Don’t Go For the Bundle
In most cases, any kind of bundle is going to be a deal that saves you money in the long run. However, DSLR camera bundles tend to tell a different story – especially for beginners.
Buying a camera bundle usually means knowing what you’re looking for, which, in turn, helps you determine whether the deal is worth it or not. As a beginner, you’re still exploring your options and interests, so a bundle could leave you with a bunch of accessories that you don’t actually need or end up using.
For example, many DSLR bundles come with a bunch of different lenses. At first, this might seem nice, but it can ultimately be a bit limiting. The lenses included are probably pretty generic, ranging from 18 to 55mm. You will find yourself buying more lenses individually as you narrow your photography to a specific field of interest, like landscapes.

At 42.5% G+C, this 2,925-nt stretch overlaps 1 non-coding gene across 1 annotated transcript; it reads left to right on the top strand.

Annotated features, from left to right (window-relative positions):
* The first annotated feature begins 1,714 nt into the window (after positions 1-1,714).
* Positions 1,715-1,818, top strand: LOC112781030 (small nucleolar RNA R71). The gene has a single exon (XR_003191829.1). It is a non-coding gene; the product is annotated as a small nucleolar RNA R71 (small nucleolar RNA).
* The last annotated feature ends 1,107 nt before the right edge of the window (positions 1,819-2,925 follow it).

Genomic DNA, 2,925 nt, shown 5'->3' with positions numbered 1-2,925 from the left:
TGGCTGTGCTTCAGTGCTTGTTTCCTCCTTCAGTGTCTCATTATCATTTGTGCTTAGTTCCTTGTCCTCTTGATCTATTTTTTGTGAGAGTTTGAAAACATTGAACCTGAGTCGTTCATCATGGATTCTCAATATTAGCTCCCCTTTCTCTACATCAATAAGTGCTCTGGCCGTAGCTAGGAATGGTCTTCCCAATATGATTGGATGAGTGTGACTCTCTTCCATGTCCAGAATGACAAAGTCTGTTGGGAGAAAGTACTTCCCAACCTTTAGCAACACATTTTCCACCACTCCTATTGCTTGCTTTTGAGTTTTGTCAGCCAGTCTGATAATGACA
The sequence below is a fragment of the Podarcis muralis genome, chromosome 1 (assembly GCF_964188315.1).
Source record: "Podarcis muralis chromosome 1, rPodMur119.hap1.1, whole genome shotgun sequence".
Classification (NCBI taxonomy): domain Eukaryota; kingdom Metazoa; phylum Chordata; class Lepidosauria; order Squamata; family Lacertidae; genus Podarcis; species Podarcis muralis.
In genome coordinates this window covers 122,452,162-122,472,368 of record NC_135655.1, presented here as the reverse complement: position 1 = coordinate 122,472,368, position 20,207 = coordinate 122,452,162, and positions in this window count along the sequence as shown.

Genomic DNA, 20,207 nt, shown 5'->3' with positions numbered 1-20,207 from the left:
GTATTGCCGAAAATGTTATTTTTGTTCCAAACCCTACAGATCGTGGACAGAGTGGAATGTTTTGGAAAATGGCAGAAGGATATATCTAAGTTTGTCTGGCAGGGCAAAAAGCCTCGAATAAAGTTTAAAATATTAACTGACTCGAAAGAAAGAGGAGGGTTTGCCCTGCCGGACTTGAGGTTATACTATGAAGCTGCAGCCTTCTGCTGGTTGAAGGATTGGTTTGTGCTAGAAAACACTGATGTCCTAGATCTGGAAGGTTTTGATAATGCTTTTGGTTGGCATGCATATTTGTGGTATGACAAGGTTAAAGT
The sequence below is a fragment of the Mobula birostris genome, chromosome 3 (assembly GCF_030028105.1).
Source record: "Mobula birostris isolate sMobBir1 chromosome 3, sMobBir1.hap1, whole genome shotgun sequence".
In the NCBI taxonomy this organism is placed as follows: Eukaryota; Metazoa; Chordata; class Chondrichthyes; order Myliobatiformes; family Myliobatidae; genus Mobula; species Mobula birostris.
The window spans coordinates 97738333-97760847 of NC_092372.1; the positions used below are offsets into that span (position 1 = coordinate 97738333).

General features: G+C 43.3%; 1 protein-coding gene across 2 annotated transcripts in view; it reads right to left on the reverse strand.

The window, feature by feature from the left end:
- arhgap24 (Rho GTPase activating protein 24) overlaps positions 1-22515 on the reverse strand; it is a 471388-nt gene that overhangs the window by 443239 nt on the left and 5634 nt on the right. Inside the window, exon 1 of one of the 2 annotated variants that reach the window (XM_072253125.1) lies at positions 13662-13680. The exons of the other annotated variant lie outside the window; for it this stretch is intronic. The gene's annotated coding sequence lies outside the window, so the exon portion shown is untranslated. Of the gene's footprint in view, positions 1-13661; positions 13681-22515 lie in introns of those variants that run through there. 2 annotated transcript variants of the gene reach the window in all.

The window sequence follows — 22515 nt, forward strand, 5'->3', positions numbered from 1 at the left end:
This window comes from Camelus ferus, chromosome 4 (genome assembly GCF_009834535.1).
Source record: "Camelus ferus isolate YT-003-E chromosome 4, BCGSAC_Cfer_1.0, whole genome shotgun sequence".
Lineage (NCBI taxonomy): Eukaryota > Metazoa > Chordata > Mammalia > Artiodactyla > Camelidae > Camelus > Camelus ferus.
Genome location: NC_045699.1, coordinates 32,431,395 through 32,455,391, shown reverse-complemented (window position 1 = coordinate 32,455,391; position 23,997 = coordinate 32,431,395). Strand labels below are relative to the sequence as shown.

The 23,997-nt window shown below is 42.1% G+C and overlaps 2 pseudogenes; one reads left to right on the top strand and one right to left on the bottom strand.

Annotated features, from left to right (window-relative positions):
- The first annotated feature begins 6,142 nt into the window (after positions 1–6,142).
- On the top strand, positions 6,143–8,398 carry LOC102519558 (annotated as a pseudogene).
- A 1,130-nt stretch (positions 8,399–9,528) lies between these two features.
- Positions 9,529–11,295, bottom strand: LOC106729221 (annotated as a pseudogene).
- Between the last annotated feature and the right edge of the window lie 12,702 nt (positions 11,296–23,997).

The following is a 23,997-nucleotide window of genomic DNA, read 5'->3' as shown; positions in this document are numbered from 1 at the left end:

When you’re first starting out, it’s often a good idea to get your camera and learn how to fully use it. From there, you can slowly start to expand your accessories and experiment with other tools. You can also do this at a pace that is budget-friendly.
Photography is a beautiful art form that allows you to really stretch your creativity, explore different interests, and even travel the world. The best place to start is with the right entry-level DSLR camera.
With several options listed above, you’re sure to find the best camera one for you on our list. Take some time to really check them all out, and try to borrow one or two from a friend to get a good feel for it.
From there, you’re free to learn, grow, and create.